Postmodernism

Are Canada’s Liberals realizing the dangers of a ‘woke’ Trudeau?

It’s hard to turn the fear of offending special interest groups into an effective strategy for running a nation.

With MP Pierre Poilievre elected to lead the Conservative Party of Canada, there’s a new sheriff on Parliament Hill — and it looks like some Liberal Party members are now seeing Prime Minister Justin Trudeau’s ‘woke’ policies as a threat to his re-election in 2025.

If the flawed logic and underlying injustice of “wokeism” as federal policy were not enough for Liberals to recognize the political risks inherent in governing through identity politics over the last seven years of the Trudeau government – even after losing the last two elections by popular vote – the reality of facing the populist Poilievre with his breath of fresh air platform to undo the economic devastation of “Justinomics” and restore the rights of Canadians, seems to have Liberal members who are now against the Prime Minister. An unnamed Liberal MP was quoted by the CBC as saying: “We need to get back to a (centre) right party. We need a down-to-earth, less woke government.

Words to govern.

For Canadians baffled by the revival and our rapid adoption under Trudeau, its origins in Marxism are the key to understanding.

“Identity politics” grew out of postmodernism, a derivative of Marxism, widely recognized as a dismal failure in the late 1960s. According to Jordan Peterson, professor emeritus of psychology at the University of Toronto, the philosophy spread from ancient French Marxists at Yale University in the 1970s. The flawed equity-based politics of Marxism were transformed into more salable identity-based politics, under the guise of postmodernism. Thus, “Wokeism” was born.

During a trip to Moscow in 1952, Trudeau’s father, Pierre, who would later become Prime Minister of Canada, remarked that he was a Communist and that he was in Moscow to criticize the United States and praise the Soviet Union, said a biographer. Communism was described as the main ideological cause of death in the world between 1900 and 2000, wrote John Walters in Reach magazine in 2013, with 94 million deaths attributed to China, the Soviet Union, South Korea North, Afghanistan and Eastern Europe.

The Trudeau lychee doesn’t fall far from the tree.

Seen through the prism of communism, Canadians can be forgiven for having an uncomfortable sense of deja vu.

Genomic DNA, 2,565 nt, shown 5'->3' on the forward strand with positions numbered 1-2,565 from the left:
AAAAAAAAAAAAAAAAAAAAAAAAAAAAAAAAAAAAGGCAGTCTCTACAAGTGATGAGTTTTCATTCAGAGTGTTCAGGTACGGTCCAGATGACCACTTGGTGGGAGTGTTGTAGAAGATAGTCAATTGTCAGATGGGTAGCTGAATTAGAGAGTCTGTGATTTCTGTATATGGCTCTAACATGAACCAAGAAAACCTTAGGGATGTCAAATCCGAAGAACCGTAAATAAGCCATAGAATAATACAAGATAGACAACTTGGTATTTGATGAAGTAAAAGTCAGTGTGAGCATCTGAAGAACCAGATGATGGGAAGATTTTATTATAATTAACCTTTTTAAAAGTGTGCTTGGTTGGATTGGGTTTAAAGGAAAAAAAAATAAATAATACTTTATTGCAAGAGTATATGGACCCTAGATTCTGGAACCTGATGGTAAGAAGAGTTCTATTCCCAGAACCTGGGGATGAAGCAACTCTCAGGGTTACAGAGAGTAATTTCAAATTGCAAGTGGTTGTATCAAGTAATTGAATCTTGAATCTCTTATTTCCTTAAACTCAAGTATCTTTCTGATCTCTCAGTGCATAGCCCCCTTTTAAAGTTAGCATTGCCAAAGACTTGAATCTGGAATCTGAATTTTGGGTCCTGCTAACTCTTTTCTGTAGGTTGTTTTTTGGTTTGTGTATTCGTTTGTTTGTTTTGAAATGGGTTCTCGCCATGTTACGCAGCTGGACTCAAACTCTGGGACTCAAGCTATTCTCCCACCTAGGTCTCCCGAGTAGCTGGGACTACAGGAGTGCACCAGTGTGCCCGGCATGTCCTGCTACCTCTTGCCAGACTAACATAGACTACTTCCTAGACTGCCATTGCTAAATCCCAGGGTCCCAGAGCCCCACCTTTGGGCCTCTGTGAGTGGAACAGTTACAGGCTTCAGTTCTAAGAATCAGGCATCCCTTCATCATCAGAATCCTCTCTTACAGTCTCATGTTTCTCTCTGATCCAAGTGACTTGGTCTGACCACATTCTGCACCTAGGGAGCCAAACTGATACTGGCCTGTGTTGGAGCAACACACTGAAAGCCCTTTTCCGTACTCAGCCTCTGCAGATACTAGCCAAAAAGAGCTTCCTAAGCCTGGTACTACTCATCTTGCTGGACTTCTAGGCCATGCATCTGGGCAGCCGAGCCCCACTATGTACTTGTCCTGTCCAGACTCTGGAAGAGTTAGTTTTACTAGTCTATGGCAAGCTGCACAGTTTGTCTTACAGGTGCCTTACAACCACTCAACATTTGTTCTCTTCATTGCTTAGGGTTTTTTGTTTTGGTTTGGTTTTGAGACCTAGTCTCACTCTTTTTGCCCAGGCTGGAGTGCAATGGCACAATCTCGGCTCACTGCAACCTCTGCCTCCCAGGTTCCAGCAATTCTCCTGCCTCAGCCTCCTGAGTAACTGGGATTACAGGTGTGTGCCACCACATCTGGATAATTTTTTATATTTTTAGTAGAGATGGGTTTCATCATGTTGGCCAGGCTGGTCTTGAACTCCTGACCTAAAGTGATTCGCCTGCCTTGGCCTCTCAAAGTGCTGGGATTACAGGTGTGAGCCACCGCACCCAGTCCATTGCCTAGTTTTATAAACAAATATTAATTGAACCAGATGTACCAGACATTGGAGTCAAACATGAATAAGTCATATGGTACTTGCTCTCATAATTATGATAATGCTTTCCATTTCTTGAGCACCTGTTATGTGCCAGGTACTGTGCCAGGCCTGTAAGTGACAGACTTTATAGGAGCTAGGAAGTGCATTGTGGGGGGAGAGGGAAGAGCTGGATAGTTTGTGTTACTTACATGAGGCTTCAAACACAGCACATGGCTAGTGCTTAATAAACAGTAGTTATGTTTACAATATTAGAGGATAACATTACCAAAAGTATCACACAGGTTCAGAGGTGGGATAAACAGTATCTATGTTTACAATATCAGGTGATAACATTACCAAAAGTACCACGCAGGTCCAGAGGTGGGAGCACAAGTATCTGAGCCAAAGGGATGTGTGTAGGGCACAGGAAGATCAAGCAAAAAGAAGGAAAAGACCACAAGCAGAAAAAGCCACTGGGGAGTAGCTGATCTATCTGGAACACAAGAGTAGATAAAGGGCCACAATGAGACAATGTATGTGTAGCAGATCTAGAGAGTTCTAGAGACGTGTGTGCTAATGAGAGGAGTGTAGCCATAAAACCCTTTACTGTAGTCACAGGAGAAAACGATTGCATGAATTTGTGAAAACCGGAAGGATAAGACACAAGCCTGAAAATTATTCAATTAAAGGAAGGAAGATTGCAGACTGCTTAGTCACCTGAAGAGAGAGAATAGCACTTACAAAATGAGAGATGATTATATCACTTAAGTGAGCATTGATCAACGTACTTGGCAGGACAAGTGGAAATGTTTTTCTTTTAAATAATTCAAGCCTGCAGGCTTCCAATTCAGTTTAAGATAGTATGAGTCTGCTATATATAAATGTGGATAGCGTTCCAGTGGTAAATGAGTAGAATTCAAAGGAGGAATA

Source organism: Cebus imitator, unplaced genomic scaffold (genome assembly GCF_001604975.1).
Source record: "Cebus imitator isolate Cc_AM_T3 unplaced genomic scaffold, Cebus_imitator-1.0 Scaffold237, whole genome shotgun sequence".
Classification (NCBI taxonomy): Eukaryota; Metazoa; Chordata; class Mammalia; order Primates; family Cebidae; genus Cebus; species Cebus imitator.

During a Liberal fundraiser in 2013, Justin Trudeau professed esteem for the dictatorship in China: “There is a certain level of admiration that I have for China. Their basic dictatorship actually allows them to turn their economy around in no time. »

Identity now replaces equity as a political system.

The reality, however, is that excuses don’t buy groceries, and while pandering to certain demographics may have won Liberal votes in the past, it hasn’t resulted in good public policy. Even Canadians who are fortunate enough to be part of a demographic favored by Trudeau must eventually recognize that they too must be able to afford food, housing, a small electric vehicle, clothing and a future for their children.

These core concerns, usually (and logically) a major issue for voters in Canadian elections, have traditionally formed the basis of Conservative campaign platforms. Every time the Liberals overspend and destroy the economy, a Conservative government follows to repair the damage.

That’s the Poilievre promise for 2025.

Liberals remember Trudeau’s father resigning in 1984 with a dismal 25% approval rating, after decimating the economy and sowing division across Canada.

The current prime minister’s approval rating is now not far off his father’s, at 31%.

Recent comments from Liberal MPs suggest the message was received at Liberal Party headquarters.

Ken Grafton is a writer who lives by the river in Aylmer, Quebec, just downwind from Parliament Hill. Grafton has global executive-level experience in the engineering and telecommunications fields.

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